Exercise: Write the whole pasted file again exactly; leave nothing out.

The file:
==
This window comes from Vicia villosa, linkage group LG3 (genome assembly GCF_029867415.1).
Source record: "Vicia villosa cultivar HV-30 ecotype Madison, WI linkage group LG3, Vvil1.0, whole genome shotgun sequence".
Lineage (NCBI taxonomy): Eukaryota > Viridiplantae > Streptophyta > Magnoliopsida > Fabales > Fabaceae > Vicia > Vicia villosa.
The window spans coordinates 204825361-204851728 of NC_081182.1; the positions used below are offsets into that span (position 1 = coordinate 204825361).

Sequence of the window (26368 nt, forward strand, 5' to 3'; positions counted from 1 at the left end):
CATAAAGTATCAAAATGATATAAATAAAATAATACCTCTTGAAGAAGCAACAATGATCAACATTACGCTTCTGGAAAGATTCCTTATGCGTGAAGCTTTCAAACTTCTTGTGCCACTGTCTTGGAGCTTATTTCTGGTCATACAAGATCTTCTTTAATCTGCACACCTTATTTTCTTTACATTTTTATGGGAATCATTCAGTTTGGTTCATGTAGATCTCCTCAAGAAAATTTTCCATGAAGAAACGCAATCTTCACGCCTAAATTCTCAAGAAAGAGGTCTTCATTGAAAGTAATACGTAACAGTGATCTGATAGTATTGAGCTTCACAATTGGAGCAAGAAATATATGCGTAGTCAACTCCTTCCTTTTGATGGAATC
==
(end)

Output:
This window comes from Vicia villosa, linkage group LG3 (genome assembly GCF_029867415.1).
Source record: "Vicia villosa cultivar HV-30 ecotype Madison, WI linkage group LG3, Vvil1.0, whole genome shotgun sequence".
Lineage (NCBI taxonomy): Eukaryota > Viridiplantae > Streptophyta > Magnoliopsida > Fabales > Fabaceae > Vicia > Vicia villosa.
The window spans coordinates 204825361-204851728 of NC_081182.1; the positions used below are offsets into that span (position 1 = coordinate 204825361).

Sequence of the window (26368 nt, forward strand, 5' to 3'; positions counted from 1 at the left end):
CATAAAGTATCAAAATGATATAAATAAAATAATACCTCTTGAAGAAGCAACAATGATCAACATTACGCTTCTGGAAAGATTCCTTATGCGTGAAGCTTTCAAACTTCTTGTGCCACTGTCTTGGAGCTTATTTCTGGTCATACAAGATCTTCTTTAATCTGCACACCTTATTTTCTTTACATTTTTATGGGAATCATTCAGTTTGGTTCATGTAGATCTCCTCAAGAAAATTTTCCATGAAGAAACGCAATCTTCACGCCTAAATTCTCAAGAAAGAGGTCTTCATTGAAAGTAATACGTAACAGTGATCTGATAGTATTGAGCTTCACAATTGGAGCAAGAAATATATGCGTAGTCAACTCCTTCCTTTTGATGGAATC